So, what does that mean? Lots of things, for lots of stakeholders. Below are some broad suggestions geared toward funders, theater workers, and the people who work or volunteer in any supervisory role in theaters.

  • Count volunteers. Not just a headcount – understand the demographic and characteristics, and benchmark these data against peer theaters. TCG’s annual budget survey is tremendous and provides a model for this kind of peer benchmarking.

  • Find or make new pathways to connect volunteers to theaters. What tasks can volunteers do remotely? From board meetings to social media to script coverage to travel planning, plenty of tasks can be given to volunteers that do not require them to appear, dressed a certain way and already having eaten dinner, at 6:00pm sharp. Game-ifying these experiences could also minimize the sense that this is just work, done for no pay.

  •  Don’t “throw some volunteers at it.” Talking about volunteers as a trivial or infinite resource undermines the value of the gift and the experience on all sides. Teaching young theater professionals – many of whom are stepping away from unpaid internships themselves – to value and respect volunteers is essential to building the sector. Yesterday’s interns are tomorrow’s executives, and those of us in between those points have a responsibility to be inclusive of the workers around us, regardless of their pay scale.

Theaters are viable because of volunteer hours. Counting who volunteers, and the value of their time – and understanding how volunteers identify – is an imperative to continuing relevance.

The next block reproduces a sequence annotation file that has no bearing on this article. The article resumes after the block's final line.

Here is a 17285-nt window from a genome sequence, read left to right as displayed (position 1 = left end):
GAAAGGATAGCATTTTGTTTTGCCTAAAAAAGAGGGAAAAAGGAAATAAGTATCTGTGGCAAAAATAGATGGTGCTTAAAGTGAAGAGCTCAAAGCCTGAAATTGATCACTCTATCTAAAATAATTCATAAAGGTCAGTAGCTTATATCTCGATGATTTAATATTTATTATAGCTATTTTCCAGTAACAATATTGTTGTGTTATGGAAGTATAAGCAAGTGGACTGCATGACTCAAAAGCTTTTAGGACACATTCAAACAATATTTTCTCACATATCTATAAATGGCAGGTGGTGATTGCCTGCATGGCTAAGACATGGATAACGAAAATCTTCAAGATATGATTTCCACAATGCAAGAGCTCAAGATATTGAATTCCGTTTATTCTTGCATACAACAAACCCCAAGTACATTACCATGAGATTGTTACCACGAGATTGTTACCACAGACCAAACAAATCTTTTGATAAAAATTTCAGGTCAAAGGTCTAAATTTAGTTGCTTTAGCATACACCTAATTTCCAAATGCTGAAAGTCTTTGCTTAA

This blog has been adapted from Count Me In: Leveraging Generational Differences To Sustain Volunteer Engagement. For the full report, click HERE. Here are the links to Part 1 , Part 2, and Part 3.


Meg Friedman Headshot.jpg

Meg Friedman is a Consultant with AMS Planning & Research, where her work includes strategic planning, facility feasibility, and a range of other research and decision-making services. Meg’s work touches arts and entertainment industry trends ranging from consumer preferences to venue design and the arts workforce. She has created dynamic financial models for small planning studies to multi-million-dollar facilities.

Past projects include the inaugural strategic plan for Assets for Artists, a program of MASS MoCA, and a strategic plan for the New England Foundation for the Arts. Meg has researched trends and best practices in arts venue development for the City of Boise, Idaho, the Kentucky Center for the Arts, and the City of Vaughan, Ontario. She has provided research for a chapter in Routledge’s Performing Arts Center Management and was a contributor to the 11th edition of Stage Management by Lawrence Stern and Jill Gold. Current projects include the planning of a new performing arts center in Sarasota, Florida, and research to define an arts sector investment strategy for The McConnell Foundation in Redding, California.

Meg holds a Master of Arts in Arts Administration from Goucher College and a BA in Theater Design and Production from UCLA. Prior to joining AMS, Meg was an AEA stage manager and worked on Broadway and Off-Broadway, as well as at leading regional theaters. She also served as a moderator for SMNetwork.org, the original free web forum for stage managers.

Meg tweets from @AMSarts and @megf_miles.